Posts: 11,554
Back To Top

Oh yeah, count me in on the cover thing too!  C'mon, at least get the hair color and type right.  If the hero has long hair, don't show a guy with a super-short haircut.  If the heroine has curly hair, don't show someone with straight hair.

Date Posted: 8/1/2009 6:00 PM ET
Member Since: 8/9/2007
Posts: 4,058
Back To Top

I just read & adored Since the Surrender by Julie Anne Long, and it had bunches of them (details are in the review).  They were so silly.  Whoever did the editing was a slob, but it is still a fantastic book - which kinda makes the oversights more annoying, IMO.  That could spoil it for people who tend to stumble over little editing errors when they run across them.

Date Posted: 8/1/2009 11:15 PM ET
Member Since: 5/14/2009
Posts: 6,852
Back To Top

consistency - I read one book where her boyfriend was in the navy, then the marines and then with special forces (which is army- green beret or rangers)

Another book the person age changed and they had children - didn't have children - yikes - messes up the story

Date Posted: 8/2/2009 7:54 AM ET
Member Since: 11/11/2005
Posts: 5,238
Back To Top

One of my huge pet peeves is when the the cover photo does not even come close to the physical description. Like when the heroine has blonde hair, and the cover shows a brunette.

Ditto!   One of the worst examples that I have seen of this is Sundays at Tiffany's by James Patterson.  The heroine in this romance is blond, which is stated in the first few pages of the book.  But the illustration on the front, while very dreamy and otherwise appropriate for the novel, shows a woman with brunette, almost black, hair.   You would think that an author as popular as James Patterson would rate an illustrator who bothers to read the book!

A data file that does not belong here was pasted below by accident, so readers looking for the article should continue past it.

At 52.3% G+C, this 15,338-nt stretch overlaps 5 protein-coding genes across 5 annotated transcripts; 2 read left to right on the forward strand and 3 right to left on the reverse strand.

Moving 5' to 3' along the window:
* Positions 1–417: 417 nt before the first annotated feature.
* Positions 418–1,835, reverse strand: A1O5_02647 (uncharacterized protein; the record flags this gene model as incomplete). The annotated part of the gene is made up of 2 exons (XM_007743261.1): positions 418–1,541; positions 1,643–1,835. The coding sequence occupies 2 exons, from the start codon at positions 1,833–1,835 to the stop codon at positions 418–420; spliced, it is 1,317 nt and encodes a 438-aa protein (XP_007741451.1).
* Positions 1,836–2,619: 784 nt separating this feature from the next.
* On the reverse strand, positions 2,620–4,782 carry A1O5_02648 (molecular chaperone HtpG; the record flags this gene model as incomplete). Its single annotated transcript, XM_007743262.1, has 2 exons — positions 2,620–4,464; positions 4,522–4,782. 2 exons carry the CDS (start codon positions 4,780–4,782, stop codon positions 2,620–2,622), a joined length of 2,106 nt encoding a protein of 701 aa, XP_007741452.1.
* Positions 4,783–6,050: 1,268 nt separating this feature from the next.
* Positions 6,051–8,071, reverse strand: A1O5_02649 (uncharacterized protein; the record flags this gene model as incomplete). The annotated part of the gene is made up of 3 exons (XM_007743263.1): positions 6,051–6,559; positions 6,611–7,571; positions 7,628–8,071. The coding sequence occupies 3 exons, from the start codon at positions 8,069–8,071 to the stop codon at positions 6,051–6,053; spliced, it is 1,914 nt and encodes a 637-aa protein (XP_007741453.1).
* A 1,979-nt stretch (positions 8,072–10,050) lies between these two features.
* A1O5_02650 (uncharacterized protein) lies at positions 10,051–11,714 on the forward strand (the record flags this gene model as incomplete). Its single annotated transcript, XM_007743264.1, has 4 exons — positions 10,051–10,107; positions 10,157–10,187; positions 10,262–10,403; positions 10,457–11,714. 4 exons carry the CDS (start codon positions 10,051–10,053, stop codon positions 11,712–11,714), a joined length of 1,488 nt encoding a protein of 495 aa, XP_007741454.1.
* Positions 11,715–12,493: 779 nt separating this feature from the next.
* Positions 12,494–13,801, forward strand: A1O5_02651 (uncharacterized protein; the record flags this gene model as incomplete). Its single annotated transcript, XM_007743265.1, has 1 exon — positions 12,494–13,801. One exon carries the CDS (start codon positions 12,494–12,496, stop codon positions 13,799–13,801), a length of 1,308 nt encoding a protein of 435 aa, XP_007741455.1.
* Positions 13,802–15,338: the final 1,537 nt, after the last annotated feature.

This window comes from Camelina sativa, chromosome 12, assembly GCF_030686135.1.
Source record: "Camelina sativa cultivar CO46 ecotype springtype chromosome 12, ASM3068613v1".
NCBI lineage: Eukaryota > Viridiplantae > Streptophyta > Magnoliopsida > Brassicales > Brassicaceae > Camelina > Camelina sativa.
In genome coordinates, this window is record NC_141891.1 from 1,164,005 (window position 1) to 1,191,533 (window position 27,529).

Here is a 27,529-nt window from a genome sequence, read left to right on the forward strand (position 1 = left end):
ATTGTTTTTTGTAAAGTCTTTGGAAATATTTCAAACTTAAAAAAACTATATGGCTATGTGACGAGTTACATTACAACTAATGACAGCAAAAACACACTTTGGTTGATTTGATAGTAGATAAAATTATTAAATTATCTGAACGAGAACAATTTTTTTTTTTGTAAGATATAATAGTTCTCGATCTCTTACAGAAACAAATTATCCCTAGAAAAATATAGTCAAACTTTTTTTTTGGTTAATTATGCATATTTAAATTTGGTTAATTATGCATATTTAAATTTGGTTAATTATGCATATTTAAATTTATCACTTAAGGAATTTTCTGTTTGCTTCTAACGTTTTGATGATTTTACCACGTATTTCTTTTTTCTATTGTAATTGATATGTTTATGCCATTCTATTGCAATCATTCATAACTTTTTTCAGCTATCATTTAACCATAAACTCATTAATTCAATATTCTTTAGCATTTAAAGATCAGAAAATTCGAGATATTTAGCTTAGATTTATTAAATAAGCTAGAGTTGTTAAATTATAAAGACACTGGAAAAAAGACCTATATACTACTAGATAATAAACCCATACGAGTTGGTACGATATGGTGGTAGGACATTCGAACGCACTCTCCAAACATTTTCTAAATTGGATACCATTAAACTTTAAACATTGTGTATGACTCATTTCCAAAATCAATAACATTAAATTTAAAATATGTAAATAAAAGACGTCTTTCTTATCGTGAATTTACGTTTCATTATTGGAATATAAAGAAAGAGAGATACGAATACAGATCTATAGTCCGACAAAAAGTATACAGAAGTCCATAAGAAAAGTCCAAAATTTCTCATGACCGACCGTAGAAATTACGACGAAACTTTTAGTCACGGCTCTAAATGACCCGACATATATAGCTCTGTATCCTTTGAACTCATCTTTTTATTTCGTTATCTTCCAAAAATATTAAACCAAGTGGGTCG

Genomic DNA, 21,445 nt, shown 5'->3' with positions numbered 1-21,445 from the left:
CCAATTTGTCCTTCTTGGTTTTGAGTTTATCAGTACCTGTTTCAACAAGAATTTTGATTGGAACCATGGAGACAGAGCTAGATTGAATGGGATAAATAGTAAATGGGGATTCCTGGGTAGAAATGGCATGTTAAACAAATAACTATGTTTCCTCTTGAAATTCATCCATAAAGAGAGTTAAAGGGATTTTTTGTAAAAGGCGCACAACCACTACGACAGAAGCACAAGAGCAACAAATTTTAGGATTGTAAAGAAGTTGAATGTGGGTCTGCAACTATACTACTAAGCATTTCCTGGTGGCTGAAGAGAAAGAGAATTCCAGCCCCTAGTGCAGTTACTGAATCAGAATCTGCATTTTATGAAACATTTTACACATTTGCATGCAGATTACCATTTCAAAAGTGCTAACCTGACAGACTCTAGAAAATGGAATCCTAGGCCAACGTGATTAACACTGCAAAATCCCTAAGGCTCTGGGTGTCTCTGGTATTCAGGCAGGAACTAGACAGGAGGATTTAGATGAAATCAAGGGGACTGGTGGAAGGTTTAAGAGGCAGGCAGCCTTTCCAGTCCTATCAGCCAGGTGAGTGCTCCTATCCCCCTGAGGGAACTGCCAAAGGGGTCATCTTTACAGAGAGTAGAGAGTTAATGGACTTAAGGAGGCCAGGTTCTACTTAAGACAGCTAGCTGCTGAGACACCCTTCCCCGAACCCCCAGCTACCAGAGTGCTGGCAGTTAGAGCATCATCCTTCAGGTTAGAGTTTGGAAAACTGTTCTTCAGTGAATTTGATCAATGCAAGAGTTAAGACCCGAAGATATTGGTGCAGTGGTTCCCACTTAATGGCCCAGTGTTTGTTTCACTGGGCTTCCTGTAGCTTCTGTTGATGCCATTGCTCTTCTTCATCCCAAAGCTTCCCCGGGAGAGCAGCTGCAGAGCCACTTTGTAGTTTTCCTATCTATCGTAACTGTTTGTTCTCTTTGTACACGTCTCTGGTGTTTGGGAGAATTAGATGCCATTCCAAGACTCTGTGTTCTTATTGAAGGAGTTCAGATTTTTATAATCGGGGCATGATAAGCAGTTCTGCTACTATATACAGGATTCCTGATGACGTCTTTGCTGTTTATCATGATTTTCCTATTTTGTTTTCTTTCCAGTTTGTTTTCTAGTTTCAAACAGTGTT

Date Posted: 8/2/2009 9:49 AM ET
Member Since: 1/27/2009
Posts: 753
Back To Top

I hate when the covers are really wrong too - so many times it's the hair color that's off. Or the length (where the book makes the point of the hero having longish hair and in the cover the hero's hair is really short).

Since I write (technical documents) and edit for a living, sloppy editing drives me nuts! I don't mind the minor bad edits (a missing word for example) but I remember in one book - Deal With This by Lucy Monroe - there was an instance when the hero, named Alan, was referred to as Ethan (who was the hero in the previous book); a character named Jacob was referred to as Simon, and the heroine's stepfather, had the name Stanley, then Dan, and then back to Stanley.

Date Posted: 8/2/2009 11:51 AM ET
Member Since: 8/23/2007
Posts: 26,510
Back To Top